Verstappen was already 20 seconds up the road and the two leaders exchanged fastest laps in the final few laps, which eventually went to Hamilton, as Verstappen won by 22s, with Norris coming home 1.7 seconds behind the Mercedes.

Leclerc and Sainz, who had had several offs during the wet opening stages, took fourth and fifth, ahead of Ricciardo and Stroll – the Aston Martin driver claiming points after his car was hurriedly repaired on the grid after its brakes caught fire on the laps to the grid as the rain initially fell.

Gasly ended up eighth having been a rolling roadblock on his full wets early on, with Kimi Raikkonen ninth but facing a post-race investigation for a possible rolling start restart infraction.

Esteban Ocon took the final point in P10 ahead of his Alpine teammate Fernando Alonso, who had knocked his front wing off sliding off at Tosa on the pre-race laps ahead of the start and later had a spin in the aftermath of the Bottas/Russell shunt.

Perez ended up P12 ahead of Tsunoda, while Sebastian Vettel was a late retirement with a suspected gearbox issue.

So an exciting race at Imola. Congratulations to Max Verstappen in winning the race. Awesome fight back from Lewis Hamilton considering he went off track and damaged the front wing. As for Lando Norris, fantastic to see the McLaren taking third. Solid performance from the fans favourite.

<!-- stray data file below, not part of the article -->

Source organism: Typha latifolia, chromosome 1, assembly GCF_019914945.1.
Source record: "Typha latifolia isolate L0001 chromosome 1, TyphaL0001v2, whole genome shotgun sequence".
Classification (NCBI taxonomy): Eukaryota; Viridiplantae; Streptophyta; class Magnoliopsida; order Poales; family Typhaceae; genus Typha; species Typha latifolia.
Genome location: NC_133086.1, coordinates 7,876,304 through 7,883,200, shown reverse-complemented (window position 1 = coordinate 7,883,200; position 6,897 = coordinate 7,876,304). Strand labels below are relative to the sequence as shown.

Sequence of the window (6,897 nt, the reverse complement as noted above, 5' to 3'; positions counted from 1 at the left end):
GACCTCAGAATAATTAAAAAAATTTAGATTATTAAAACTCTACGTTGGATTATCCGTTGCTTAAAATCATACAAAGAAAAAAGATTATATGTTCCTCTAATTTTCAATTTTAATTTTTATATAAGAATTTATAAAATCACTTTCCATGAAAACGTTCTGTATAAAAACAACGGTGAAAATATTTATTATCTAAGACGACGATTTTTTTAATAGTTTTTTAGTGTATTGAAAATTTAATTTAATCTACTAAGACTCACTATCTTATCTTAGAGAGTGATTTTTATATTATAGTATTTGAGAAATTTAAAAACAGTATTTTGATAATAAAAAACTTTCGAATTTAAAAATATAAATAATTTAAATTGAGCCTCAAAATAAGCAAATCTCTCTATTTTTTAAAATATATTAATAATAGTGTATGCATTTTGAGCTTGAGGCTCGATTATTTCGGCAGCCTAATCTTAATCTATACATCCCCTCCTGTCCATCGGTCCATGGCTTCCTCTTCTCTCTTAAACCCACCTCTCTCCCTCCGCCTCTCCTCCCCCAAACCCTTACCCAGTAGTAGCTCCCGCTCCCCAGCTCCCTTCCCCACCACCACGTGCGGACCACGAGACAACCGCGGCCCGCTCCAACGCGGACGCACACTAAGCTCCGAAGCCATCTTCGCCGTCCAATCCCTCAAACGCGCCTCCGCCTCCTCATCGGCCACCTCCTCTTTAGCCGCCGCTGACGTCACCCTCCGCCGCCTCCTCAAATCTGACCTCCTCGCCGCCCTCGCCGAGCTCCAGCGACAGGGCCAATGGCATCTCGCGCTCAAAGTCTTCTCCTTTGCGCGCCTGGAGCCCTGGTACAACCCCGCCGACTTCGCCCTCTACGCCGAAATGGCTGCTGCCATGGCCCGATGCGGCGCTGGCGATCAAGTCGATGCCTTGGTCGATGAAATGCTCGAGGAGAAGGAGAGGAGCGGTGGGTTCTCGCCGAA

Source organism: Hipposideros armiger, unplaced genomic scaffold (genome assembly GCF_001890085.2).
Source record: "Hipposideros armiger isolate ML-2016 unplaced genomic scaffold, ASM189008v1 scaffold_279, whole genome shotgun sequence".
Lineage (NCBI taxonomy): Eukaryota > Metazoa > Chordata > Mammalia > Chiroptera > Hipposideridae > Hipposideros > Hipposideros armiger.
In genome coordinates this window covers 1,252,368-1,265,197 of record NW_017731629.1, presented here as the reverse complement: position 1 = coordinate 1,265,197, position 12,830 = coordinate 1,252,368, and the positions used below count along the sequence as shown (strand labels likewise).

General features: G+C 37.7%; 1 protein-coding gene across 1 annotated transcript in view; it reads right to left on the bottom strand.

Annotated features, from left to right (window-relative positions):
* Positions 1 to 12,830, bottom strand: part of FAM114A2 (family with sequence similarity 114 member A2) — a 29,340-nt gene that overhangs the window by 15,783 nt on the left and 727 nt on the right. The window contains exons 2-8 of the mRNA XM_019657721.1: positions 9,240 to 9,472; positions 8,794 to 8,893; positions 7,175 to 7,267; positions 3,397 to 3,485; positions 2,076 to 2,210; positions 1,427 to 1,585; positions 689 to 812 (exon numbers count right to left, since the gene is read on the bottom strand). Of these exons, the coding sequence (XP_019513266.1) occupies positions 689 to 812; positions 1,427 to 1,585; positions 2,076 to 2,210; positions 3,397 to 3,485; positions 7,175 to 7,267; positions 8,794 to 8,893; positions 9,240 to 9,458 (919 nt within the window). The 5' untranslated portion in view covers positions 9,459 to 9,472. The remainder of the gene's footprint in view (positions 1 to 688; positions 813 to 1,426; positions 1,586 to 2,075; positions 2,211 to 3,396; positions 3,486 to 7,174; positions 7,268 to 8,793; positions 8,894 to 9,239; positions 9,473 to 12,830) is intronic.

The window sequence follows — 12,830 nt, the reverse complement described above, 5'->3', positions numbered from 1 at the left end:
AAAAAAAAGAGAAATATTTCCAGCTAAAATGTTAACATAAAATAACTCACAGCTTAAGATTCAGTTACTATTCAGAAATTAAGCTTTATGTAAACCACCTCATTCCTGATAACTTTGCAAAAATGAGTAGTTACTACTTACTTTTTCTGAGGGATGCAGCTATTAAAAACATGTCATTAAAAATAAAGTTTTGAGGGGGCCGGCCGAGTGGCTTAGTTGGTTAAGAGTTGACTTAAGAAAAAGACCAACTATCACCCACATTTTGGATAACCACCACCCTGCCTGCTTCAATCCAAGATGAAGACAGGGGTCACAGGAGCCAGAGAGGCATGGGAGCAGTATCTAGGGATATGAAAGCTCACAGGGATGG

Race results:
1 Max Verstappen Red Bull-Honda 2:02:34.598
2 Lewis Hamilton Mercedes 22.000
3 Lando Norris McLaren-Mercedes 23.702s
4 Charles Leclerc Ferrari 25.579
5 Carlos Sainz Jr. Ferrari 27.036
6 Daniel Ricciardo McLaren-Mercedes 51.220
7 Lance Stroll Aston Martin-Mercedes 51.909
8 Pierre Gasly AlphaTauri-Honda 52.818
9 Kimi Raikkonen Alfa Romeo-Ferrari 1:04.773
10 Esteban Ocon Alpine-Renault 1:05.704
11 Fernando Alonso Alpine-Renault 1:06.561
12 Sergio Perez Red Bull-Honda 1:07.151
13 Yuki Tsunoda AlphaTauri-Honda 1:13.184
14 Antonio Giovinazzi Alfa Romeo-Ferrari 1 lap
15 Sebastian Vettel Aston Martin-Mercedes DNF
16 Mick Schumacher Haas-Ferrari 2 laps
17 Nikita Mazepin Haas-Ferrari 2 laps
– Valtteri Bottas Mercedes DNF
– George Russell Williams-Mercedes DNF
– Nicholas Latifi Williams-Mercedes DNF

Hamilton scores his 99th career pole position in Formula 1

Defending world champion Lewis Hamilton achieved his 99th career pole position in Formula 1, beating the Red Bull Racing pair of Sergio Perez and Max Verstappen. The top three drivers was just covered by 0.087 seconds.

Hamilton held on to take pole by not improving on his final flying lap, with his Mercedes teammate Valtteri Bottas qualifying down in eighth, on spot ahead of Lando Norris, who lost a time that would have put him third due to a track limits violation.

Both Mercedes cars and Verstappen will start the race on the advantageous medium tyres after successfully getting through on the yellow-walled rubber, which offers significantly better durability compared to the softs.

Hamilton led the way after the first runs in Q3 with a one minute, 14.411 seconds, but could not recover time lost in the first sector on his second effort.

This meant he did not improve the pole benchmark, despite setting the fastest time in the final sector, but as his rivals did not improve by enough he held on to claim his first pole of the 2021 season.

Perez outqualified Verstappen in his second event for Red Bull, ending up just under 0.1 seconds adrift of Hamilton’s fastest time. But the Mexican driver had to use the softs to get through Q2 and faces a tougher opening stint if the race starts in dry conditions tomorrow.